Once you master the basic techniques for making pie fillings from scratch, you’ll never go back to cans again — the same techniques work for similar pies with only small tweaks for different ingredients. The fresh taste, complex layers of flavors and your ability to control the level of sugar help create pies that are worth the extra effort.

Tips

Perfect your crust-making techniques at the same time you commit pie recipes to memory, or simplify the pie-making process by using commercial pie crusts.

Choose a basic pastry crust for these pies, or add a hint of flavor that matches the fruit, such as minced, fresh ginger in a crust for a peach pie or a few pieces of crushed lavender blossoms in an apple pie crust.

  1. Wash, dry and cut the fruit. Precision isn’t necessary when cutting fruit — medium-sized slices or chunks work well.
  2. Stir in a thickener, such as flour, cornstarch or tapioca. Use the proportions indicated in your recipe, typically between 2 tablespoons and 1/4 cup of thickener for every 4 cups of fruit.
  3. Add 2 tablespoons of lemon juice to brighten the flavor of any fruit pie, even one whose flavors are already on the tart side, such as rhubarb. 
  4. Add sugar to help create a caramelized texture and bring out the essential flavor of the fruit you’ve chosen.

Tips

Juicy fruits such as berries need more thickener than less juicy fruits such as apples. Add an extra tablespoon of thickener if the fruit you’re using looks overly juicy.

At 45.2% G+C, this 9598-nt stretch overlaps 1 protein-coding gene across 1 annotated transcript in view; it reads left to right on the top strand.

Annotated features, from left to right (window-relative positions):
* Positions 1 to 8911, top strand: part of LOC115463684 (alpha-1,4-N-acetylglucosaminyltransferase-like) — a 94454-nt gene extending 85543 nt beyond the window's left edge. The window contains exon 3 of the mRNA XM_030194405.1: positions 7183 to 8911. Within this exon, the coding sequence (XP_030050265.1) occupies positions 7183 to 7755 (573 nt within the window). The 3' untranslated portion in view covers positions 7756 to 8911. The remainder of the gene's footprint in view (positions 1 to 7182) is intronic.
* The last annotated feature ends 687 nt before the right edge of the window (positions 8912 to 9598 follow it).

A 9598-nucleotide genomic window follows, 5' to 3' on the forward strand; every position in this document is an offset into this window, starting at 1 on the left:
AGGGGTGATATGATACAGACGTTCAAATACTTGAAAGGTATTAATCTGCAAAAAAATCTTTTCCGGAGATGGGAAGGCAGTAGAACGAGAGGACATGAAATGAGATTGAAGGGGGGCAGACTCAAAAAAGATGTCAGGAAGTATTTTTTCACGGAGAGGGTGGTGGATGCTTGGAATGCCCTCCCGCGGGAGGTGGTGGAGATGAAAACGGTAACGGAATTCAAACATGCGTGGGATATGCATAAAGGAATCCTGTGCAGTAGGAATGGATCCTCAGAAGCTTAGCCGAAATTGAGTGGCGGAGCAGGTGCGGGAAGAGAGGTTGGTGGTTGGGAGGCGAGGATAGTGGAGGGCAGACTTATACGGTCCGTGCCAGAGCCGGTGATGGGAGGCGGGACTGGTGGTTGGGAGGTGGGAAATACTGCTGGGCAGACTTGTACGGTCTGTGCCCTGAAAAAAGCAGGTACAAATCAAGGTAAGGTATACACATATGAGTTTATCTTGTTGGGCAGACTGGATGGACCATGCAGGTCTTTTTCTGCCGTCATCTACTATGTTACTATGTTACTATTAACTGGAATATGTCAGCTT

Most custard pies, such as pumpkin, lemon meringue or coconut, rely on a combination of eggs and cream or milk to form the custard. Others — such as nut pies like pecan — use corn syrup instead of a dairy product.

Flavor a regular pastry crust with one of the flavors in the pie, such as shredded coconut for a coconut pie or cinnamon for a pumpkin pie. Or, use a buttery shortbread crust that you prebake for lemon meringue or key lime pies.

Chocolate, banana cream, coconut cream and peanut butter are a few of the flavors of pudding pies that differ from custard pies in that they don’t rely on a cooked custard base. Instead, pudding pie fillings cook on the stove top and use eggs, gelatin , cornstarch or flour for thickening.

Many pudding pies come with crumb crusts, made with a mixture of butter and crumbs from graham crackers, gingersnaps or chocolate wafers.